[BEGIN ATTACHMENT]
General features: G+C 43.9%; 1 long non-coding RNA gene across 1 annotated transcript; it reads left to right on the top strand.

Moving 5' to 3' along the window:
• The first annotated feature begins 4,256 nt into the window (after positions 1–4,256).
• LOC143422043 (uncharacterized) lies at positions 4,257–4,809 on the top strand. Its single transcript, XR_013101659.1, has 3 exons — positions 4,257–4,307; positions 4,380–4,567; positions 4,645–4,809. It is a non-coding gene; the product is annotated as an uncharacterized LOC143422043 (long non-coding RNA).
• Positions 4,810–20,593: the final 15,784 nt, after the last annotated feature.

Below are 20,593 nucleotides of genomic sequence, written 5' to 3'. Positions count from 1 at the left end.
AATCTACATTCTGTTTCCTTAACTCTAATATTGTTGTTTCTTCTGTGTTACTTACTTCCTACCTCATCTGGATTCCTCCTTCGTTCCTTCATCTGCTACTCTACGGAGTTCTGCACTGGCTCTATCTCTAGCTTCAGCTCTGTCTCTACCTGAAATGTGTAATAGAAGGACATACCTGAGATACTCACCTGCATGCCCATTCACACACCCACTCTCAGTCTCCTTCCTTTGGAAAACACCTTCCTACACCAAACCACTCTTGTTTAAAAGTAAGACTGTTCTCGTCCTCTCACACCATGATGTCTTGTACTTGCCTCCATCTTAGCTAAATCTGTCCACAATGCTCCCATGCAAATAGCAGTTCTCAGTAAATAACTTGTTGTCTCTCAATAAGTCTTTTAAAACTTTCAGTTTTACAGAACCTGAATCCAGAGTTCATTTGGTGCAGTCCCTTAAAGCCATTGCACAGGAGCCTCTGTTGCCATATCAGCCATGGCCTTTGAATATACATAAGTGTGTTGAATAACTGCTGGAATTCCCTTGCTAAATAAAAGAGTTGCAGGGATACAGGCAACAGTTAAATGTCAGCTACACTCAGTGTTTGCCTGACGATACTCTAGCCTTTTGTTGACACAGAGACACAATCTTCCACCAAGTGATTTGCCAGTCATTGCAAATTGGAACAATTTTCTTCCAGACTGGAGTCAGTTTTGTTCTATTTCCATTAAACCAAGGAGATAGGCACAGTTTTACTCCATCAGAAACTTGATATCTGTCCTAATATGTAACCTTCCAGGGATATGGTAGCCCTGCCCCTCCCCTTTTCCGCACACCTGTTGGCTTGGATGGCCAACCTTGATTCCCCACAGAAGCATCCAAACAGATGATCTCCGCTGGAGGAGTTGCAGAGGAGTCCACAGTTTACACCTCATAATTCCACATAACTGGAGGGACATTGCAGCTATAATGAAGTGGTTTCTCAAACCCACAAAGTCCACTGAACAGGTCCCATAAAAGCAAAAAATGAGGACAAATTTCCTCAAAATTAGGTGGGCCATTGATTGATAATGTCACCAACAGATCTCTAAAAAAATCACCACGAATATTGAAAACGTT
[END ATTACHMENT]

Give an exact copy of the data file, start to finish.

General features: G+C 43.9%; 1 long non-coding RNA gene across 1 annotated transcript; it reads left to right on the top strand.

Moving 5' to 3' along the window:
• The first annotated feature begins 4,256 nt into the window (after positions 1–4,256).
• LOC143422043 (uncharacterized) lies at positions 4,257–4,809 on the top strand. Its single transcript, XR_013101659.1, has 3 exons — positions 4,257–4,307; positions 4,380–4,567; positions 4,645–4,809. It is a non-coding gene; the product is annotated as an uncharacterized LOC143422043 (long non-coding RNA).
• Positions 4,810–20,593: the final 15,784 nt, after the last annotated feature.

Below are 20,593 nucleotides of genomic sequence, written 5' to 3'. Positions count from 1 at the left end.
AATCTACATTCTGTTTCCTTAACTCTAATATTGTTGTTTCTTCTGTGTTACTTACTTCCTACCTCATCTGGATTCCTCCTTCGTTCCTTCATCTGCTACTCTACGGAGTTCTGCACTGGCTCTATCTCTAGCTTCAGCTCTGTCTCTACCTGAAATGTGTAATAGAAGGACATACCTGAGATACTCACCTGCATGCCCATTCACACACCCACTCTCAGTCTCCTTCCTTTGGAAAACACCTTCCTACACCAAACCACTCTTGTTTAAAAGTAAGACTGTTCTCGTCCTCTCACACCATGATGTCTTGTACTTGCCTCCATCTTAGCTAAATCTGTCCACAATGCTCCCATGCAAATAGCAGTTCTCAGTAAATAACTTGTTGTCTCTCAATAAGTCTTTTAAAACTTTCAGTTTTACAGAACCTGAATCCAGAGTTCATTTGGTGCAGTCCCTTAAAGCCATTGCACAGGAGCCTCTGTTGCCATATCAGCCATGGCCTTTGAATATACATAAGTGTGTTGAATAACTGCTGGAATTCCCTTGCTAAATAAAAGAGTTGCAGGGATACAGGCAACAGTTAAATGTCAGCTACACTCAGTGTTTGCCTGACGATACTCTAGCCTTTTGTTGACACAGAGACACAATCTTCCACCAAGTGATTTGCCAGTCATTGCAAATTGGAACAATTTTCTTCCAGACTGGAGTCAGTTTTGTTCTATTTCCATTAAACCAAGGAGATAGGCACAGTTTTACTCCATCAGAAACTTGATATCTGTCCTAATATGTAACCTTCCAGGGATATGGTAGCCCTGCCCCTCCCCTTTTCCGCACACCTGTTGGCTTGGATGGCCAACCTTGATTCCCCACAGAAGCATCCAAACAGATGATCTCCGCTGGAGGAGTTGCAGAGGAGTCCACAGTTTACACCTCATAATTCCACATAACTGGAGGGACATTGCAGCTATAATGAAGTGGTTTCTCAAACCCACAAAGTCCACTGAACAGGTCCCATAAAAGCAAAAAATGAGGACAAATTTCCTCAAAATTAGGTGGGCCATTGATTGATAATGTCACCAACAGATCTCTAAAAAAATCACCACGAATATTGAAAACGTT